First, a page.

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Jewish prayer continues to rile Al-Aqsa Mosque

Recurrent prayer by Jews at Al-Aqsa Mosque against regulations can be expected to continue to spark clashes at the site.
 AHMAD GHARABLI/AFP via Getty Images

For nearly a millennium and a half, Muslims have had control of Al-Aqsa Mosque in Jerusalem, Islam’s third holiest site, except for a span during the rule of the crusaders between 1099 and 1187. Even following the 1967 war, Israel was careful not to allow Jews to pray in the mosque compound.

Under an edict by Israel’s two top rabbis, Jews are not to set foot in the mosque area, which Jews call the Temple Mount. Jews believe the Temple Mount to be the site where the Biblical First and Second temples used to stand. The chief rabbis have reiterated their ban a number of times. But in recent years, and despite that ruling, Jews have insisted on entering the mosque in any way and trying to sneak in prayer here and there. In the latest twist, Israeli police in Jerusalem were forced to go to court and request that the court defend their position on barring Jewish prayer at Al-Aqsa.

The mosque area — officially called al-Haram al-Sharif/Al-Aqsa Mosque — is a protected UNESCO World Heritage Site. International rulings, as well as bilateral agreements between Israel and Jordan, recognize that the Islamic Waqf Council appointed and run by the Jordanian Waqf Ministry is the sole party responsible for managing this historic site.

Despite the edict banning Jewish prayer, which is stated in Hebrew on a sign at the entrance to Al-Aqsa closest to the Western Wall — some hardline Jews have found other religious edicts to circumvent it, and have been making regular visits to the mosque complex in an attempt to regain control over it or parts of it.

The mosque’s Jordanian custodians have never had a problem with visitors so long as they visit during set hours and respect the sanctity of the site in their dress and behavior. For a long time non-Muslims have been able to visit the site with permission from the Waqf Council, gaining access usually through Bab al Majlis and getting a visitor’s ticket from the Islamic Waqf council.

Each of the compound’s gates are guarded jointly by the Israeli police and an unarmed guard from the Waqf Council guard, except for one. The Moghrabi Gate, which is the closest to the Western Wall, has been guarded only by Israeli police ever since the breakout of the protests in October 2000 when Ariel Sharon visited the mosque as part of his election campaign to become prime minister.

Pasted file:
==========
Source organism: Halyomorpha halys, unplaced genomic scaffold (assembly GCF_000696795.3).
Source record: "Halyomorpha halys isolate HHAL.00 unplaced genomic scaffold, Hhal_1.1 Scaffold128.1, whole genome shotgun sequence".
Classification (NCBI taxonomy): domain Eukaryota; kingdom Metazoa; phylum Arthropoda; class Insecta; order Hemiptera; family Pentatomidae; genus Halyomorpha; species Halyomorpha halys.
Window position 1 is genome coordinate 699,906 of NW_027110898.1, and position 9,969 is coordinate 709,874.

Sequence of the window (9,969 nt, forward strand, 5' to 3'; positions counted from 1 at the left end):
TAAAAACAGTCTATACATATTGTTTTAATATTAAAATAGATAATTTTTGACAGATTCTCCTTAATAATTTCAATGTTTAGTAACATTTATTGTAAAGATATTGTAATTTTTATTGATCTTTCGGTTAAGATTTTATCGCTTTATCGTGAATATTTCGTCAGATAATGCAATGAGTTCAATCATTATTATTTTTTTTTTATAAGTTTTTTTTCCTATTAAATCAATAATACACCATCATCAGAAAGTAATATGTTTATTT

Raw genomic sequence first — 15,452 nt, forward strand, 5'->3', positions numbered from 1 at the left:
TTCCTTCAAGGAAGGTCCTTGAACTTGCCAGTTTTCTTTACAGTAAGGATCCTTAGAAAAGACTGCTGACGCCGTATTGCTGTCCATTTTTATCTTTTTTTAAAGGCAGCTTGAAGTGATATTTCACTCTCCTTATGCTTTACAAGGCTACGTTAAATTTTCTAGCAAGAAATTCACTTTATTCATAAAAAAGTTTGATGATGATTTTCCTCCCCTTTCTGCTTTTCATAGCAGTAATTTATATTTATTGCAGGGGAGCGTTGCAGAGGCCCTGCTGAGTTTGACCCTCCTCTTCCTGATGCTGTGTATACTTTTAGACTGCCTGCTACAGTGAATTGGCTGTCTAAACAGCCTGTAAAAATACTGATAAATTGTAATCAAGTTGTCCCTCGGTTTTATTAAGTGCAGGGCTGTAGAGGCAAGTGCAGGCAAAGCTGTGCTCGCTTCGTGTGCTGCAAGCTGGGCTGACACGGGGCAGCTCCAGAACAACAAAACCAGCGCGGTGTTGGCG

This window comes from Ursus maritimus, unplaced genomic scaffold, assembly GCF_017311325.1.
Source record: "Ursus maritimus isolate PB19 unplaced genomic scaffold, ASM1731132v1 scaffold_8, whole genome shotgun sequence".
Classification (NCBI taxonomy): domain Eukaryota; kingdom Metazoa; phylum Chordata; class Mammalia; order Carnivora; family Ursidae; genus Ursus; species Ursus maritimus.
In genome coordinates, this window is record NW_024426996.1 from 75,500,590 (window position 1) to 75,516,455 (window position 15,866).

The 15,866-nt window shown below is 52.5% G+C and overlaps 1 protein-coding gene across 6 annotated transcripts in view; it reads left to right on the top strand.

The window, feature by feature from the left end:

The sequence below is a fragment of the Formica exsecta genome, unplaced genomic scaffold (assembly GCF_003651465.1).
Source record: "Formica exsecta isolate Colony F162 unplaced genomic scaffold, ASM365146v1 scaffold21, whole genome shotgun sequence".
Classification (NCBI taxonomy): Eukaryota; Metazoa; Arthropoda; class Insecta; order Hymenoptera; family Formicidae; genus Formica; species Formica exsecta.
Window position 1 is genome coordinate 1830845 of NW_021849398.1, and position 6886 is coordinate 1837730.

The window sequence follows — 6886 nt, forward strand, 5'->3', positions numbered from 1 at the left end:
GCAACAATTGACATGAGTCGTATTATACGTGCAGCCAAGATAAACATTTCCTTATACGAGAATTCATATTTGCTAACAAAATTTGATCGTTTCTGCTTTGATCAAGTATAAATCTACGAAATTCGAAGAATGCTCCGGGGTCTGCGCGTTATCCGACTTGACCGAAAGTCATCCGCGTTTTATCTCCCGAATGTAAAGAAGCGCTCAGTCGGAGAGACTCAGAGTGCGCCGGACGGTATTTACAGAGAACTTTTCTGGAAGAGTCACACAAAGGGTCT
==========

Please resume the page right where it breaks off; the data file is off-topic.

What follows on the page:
The protests were put down violently, leading to the killing and injury of dozens of Palestinians, and the movement spread throughout Palestine and Israel to become known as Al-Aqsa Intifada or the second intifada.

Since then, the Israeli police have been making decisions about visitation to the mosque area without coordinating with the Waqf Council. The council issues a daily report of the number of visitors and protests their entry, calling them “infiltrators” — the term it uses to refer to non-Muslims who enter Al-Aqsa without the Waqf’s coordination.

Opposition to this uncoordinated entry by Muslim worshipers has led them to clash with the Israeli police — reaching the level that the United States intervened during the administration of former President Barack Obama.

Former Secretary of State John Kerry sponsored a summit in 2014 between then-Israeli Prime Minister Benjamin Netanyahu and Jordanian King Abdullah in Amman. The summit reached a simple but important understanding that stated Al-Aqsa is for Muslims to pray and for all others to visit.

But radical Jews did not abide by this understanding and at different times Jewish infiltrators would sneak in and appear to be praying. The Israeli police, who prevent Muslims from intervening, would try to stop them.

At one time a rabbi prayed repeatedly and the police ordered him not to return to the mosque area. He appealed the ban this past summer and a right-wing magistrate judge ruled that his silent prayer was not a crime. The ruling — which came a month after Israeli Prime Minister Naftali Bennett indicated support for Jewish prayer at that Islamic holy site only to quick retract it — was widely condemned in Jerusalem and throughout the Arab and Muslim world. 

Given the increasing tensions in Jerusalem, Israeli police quickly appealed and the district court overruled the lower court. But while the cancelation of the ruling was well received, the problem of Jews trying to pray in Al-Aqsa has continued and will continue to be supported by Israeli politicians when they consider it to be the right time.

Palestinians in Jerusalem, Waqf officials in Amman, and Muslims around the world are going to have to stay on their toes as attempts by some Jews to pray at Al-Aqsa will certainly be a recurrent event.

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